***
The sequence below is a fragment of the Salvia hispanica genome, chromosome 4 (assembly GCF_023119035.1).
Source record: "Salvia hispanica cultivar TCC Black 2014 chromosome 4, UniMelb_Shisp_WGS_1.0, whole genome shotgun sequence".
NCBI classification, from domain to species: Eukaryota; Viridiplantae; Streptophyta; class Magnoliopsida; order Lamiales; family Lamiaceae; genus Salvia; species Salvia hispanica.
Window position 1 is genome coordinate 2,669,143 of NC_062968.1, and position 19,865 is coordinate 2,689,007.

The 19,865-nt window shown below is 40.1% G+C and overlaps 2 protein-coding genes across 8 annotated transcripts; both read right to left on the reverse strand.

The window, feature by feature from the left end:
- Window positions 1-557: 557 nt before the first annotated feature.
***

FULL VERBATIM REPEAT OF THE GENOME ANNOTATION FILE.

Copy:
The sequence below is a fragment of the Salvia hispanica genome, chromosome 4 (assembly GCF_023119035.1).
Source record: "Salvia hispanica cultivar TCC Black 2014 chromosome 4, UniMelb_Shisp_WGS_1.0, whole genome shotgun sequence".
NCBI classification, from domain to species: Eukaryota; Viridiplantae; Streptophyta; class Magnoliopsida; order Lamiales; family Lamiaceae; genus Salvia; species Salvia hispanica.
Window position 1 is genome coordinate 2,669,143 of NC_062968.1, and position 19,865 is coordinate 2,689,007.

The 19,865-nt window shown below is 40.1% G+C and overlaps 2 protein-coding genes across 8 annotated transcripts; both read right to left on the reverse strand.

The window, feature by feature from the left end:
- Window positions 1-557: 557 nt before the first annotated feature.